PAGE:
4. Use the boundaries. They create limits that will help. For example, if you have a line that is 2 5 7 9 and you know square three on the row is filled, then you also know that square 1 is empty. There's a new limit. In the case of Fghter I filled a square six up from the bottom. The bottom number on that line was a 5. That meant the bottom square had to be empty.

Likewise, if you have a line that is 15 in a 30x30 and you know square three is filled, then you know squares 3-15 must be filled, which then means that squares 18-30 must be blank. If you can't quite visualize it here, which I understand, try it and you'll see.

5. Keep pecking away. Like in Fighter, it can sometimes be one square. Take the obvious stuff first. Then look for bridges. Find any blank ones you can be sure of. Keep nibbling here and there. Sooner or later, it will open up.

I sometimes work out which squares must be shaded in a row by colouring in both forwards from the start of a row and then backwards, shading as tightly as I can. Then any squares which are shaded as part of the same region in both directions must be shaded in the final puzzle.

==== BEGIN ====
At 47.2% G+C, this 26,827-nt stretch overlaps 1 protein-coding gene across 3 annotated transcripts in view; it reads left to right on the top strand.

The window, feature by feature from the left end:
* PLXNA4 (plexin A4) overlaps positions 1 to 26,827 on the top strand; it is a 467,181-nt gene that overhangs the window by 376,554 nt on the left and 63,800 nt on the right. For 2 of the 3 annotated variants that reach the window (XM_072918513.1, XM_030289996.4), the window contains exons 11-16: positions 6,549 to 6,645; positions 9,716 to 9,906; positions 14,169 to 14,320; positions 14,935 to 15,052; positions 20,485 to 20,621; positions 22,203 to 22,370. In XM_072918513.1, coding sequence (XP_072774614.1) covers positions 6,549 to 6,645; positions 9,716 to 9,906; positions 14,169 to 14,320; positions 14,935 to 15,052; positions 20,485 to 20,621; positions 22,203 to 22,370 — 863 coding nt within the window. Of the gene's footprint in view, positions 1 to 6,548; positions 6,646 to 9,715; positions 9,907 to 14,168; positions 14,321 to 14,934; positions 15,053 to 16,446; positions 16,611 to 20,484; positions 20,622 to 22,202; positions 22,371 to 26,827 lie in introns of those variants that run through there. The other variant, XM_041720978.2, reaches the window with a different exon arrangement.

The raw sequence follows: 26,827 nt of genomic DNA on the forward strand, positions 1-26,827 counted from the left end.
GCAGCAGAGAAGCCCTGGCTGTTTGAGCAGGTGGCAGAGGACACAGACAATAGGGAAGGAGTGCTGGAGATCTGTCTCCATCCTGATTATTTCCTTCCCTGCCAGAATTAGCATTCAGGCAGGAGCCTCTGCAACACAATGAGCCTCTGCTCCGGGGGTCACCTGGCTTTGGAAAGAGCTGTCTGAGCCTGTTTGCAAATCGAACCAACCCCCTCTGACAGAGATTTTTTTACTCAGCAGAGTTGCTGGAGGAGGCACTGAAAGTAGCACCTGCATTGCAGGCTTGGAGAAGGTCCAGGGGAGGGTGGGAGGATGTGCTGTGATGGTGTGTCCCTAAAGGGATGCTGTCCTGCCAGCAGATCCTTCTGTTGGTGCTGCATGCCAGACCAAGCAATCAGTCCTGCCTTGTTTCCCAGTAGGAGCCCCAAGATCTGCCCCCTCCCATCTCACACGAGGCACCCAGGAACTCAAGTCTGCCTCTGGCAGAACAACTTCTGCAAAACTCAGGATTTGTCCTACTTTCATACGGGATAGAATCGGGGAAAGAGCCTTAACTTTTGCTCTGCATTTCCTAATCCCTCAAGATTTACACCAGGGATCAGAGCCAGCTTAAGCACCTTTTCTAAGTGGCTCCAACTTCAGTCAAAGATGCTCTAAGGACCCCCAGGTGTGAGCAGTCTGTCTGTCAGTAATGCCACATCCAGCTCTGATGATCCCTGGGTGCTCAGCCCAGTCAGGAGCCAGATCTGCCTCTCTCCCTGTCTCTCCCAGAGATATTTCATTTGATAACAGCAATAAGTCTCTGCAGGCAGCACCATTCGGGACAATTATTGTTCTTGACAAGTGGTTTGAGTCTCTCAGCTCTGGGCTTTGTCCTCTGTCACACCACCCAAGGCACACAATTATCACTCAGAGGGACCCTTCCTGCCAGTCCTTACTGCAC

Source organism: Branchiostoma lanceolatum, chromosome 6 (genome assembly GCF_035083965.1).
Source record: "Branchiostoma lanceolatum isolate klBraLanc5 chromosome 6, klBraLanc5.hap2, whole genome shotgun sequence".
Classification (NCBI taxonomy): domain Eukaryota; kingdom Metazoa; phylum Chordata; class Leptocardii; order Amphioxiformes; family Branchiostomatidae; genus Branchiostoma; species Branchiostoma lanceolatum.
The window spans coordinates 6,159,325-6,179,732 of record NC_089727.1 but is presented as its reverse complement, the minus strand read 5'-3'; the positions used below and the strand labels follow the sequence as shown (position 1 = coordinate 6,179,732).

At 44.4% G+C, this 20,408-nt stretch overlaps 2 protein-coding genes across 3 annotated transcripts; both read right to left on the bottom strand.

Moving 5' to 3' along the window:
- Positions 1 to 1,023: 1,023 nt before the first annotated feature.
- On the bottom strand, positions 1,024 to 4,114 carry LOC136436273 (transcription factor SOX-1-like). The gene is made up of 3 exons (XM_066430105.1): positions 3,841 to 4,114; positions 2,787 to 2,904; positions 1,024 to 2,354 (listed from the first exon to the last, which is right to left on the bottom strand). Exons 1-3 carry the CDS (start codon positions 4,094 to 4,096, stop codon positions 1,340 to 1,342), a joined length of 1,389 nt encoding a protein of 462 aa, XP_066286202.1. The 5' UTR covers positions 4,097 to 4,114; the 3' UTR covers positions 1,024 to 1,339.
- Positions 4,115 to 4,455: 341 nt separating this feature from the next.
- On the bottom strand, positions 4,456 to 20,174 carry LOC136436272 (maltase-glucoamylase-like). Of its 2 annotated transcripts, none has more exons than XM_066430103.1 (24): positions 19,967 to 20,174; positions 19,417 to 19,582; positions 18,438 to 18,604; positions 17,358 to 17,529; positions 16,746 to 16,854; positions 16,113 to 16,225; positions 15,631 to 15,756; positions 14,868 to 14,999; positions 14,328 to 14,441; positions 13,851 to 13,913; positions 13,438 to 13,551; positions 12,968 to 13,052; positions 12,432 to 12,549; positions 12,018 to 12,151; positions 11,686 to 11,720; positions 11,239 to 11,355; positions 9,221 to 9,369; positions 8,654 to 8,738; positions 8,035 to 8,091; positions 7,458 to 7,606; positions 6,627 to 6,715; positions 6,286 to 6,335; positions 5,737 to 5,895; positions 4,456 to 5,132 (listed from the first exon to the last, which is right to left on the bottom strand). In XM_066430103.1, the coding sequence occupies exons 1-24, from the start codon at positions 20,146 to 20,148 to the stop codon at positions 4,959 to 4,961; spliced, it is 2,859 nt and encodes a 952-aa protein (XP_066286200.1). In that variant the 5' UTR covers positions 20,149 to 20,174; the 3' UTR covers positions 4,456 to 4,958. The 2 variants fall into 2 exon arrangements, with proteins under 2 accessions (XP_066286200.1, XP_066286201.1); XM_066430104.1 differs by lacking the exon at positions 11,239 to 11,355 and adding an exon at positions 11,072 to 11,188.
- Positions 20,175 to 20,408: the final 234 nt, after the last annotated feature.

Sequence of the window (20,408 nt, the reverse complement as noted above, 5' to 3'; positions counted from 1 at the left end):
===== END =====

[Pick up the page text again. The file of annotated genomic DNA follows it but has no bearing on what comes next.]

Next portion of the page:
Some pictures will be make this much clearer. For example, in this puzzle, you can solve the 6 forwards (red) and backwards (green), and then observe that the squares in the middle overlap in the same region so must be shaded (black): Click here to see

This is most useful with rows/columns with lots of numbers. Here is the same thing with the 2 1 1 2 row from this puzzle. As you can see, this forces two squares to be shaded, which is not immediately obvious if you're not familiar with hanjie: Click here to see

Gareth, puzzlemix

Posted 19th Jan 2020 at 15:50

carlotes Daily subscriber Rated puzzle: Hard Completion time: 26:23

Thank you very much for your tips, rhodri and gareth, which will help me and many other puzzlemix people.

Posted 19th Jan 2020 at 19:44

jhield Rated puzzle: Easy Completion time: 3:50

I love Hanje and sometimes buy the books from WH Smith. I had never thought of filling in from either end, thanks Gareth for this tip!.

Posted 19th Jan 2020 at 22:04

rhodri2112 Daily subscriber Completion time: 1:38

Thanks, Gareth, for giving us a visual representation of my term bridging. It's often hard to describe without seeing it in action.